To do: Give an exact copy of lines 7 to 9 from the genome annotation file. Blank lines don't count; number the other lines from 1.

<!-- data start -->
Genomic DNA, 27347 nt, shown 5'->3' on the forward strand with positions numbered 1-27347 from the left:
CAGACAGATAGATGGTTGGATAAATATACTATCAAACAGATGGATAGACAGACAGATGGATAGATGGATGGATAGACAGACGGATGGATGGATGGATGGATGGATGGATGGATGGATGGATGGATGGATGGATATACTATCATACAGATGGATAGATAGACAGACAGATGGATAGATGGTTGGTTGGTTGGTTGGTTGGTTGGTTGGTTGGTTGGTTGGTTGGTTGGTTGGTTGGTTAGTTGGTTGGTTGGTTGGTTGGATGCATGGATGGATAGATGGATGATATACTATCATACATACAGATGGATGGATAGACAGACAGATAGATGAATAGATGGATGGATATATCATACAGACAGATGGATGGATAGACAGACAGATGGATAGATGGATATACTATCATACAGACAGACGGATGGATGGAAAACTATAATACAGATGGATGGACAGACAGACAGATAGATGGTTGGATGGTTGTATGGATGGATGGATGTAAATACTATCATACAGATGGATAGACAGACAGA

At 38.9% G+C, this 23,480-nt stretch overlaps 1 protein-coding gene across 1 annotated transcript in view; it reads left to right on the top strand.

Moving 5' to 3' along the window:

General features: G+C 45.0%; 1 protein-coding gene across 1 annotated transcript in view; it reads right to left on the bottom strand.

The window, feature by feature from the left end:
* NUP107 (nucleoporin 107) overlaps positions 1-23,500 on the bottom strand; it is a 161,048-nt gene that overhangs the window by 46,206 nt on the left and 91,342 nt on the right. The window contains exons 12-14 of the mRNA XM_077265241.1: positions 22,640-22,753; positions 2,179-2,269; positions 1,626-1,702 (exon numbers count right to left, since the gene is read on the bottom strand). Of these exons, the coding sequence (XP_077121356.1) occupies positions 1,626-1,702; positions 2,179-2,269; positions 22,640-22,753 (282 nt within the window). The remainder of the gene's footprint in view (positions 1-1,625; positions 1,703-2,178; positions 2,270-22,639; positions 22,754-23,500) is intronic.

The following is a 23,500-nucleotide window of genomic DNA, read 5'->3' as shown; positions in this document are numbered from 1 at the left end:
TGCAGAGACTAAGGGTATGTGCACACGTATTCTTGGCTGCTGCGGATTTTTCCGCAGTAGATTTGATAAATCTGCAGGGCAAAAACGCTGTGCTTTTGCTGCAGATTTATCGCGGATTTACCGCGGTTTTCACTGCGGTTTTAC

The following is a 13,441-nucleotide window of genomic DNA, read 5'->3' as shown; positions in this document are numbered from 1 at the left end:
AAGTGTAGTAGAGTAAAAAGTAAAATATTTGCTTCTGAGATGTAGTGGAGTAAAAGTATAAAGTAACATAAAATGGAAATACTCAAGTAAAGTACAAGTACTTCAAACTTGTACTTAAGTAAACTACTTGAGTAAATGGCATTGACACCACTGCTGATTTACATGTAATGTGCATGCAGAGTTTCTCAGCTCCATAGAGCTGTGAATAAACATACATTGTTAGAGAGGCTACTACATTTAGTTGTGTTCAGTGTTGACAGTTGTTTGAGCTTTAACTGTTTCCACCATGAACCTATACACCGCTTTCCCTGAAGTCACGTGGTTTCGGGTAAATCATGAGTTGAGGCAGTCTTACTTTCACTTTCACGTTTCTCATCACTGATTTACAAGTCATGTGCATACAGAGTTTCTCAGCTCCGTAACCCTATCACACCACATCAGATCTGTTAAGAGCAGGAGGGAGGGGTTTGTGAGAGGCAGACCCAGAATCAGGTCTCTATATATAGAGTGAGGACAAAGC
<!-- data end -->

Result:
* NUP107 (nucleoporin 107) overlaps positions 1-23,500 on the bottom strand; it is a 161,048-nt gene that overhangs the window by 46,206 nt on the left and 91,342 nt on the right. The window contains exons 12-14 of the mRNA XM_077265241.1: positions 22,640-22,753; positions 2,179-2,269; positions 1,626-1,702 (exon numbers count right to left, since the gene is read on the bottom strand). Of these exons, the coding sequence (XP_077121356.1) occupies positions 1,626-1,702; positions 2,179-2,269; positions 22,640-22,753 (282 nt within the window). The remainder of the gene's footprint in view (positions 1-1,625; positions 1,703-2,178; positions 2,270-22,639; positions 22,754-23,500) is intronic.

The following is a 23,500-nucleotide window of genomic DNA, read 5'->3' as shown; positions in this document are numbered from 1 at the left end:
TGCAGAGACTAAGGGTATGTGCACACGTATTCTTGGCTGCTGCGGATTTTTCCGCAGTAGATTTGATAAATCTGCAGGGCAAAAACGCTGTGCTTTTGCTGCAGATTTATCGCGGATTTACCGCGGTTTTCACTGCGGTTTTAC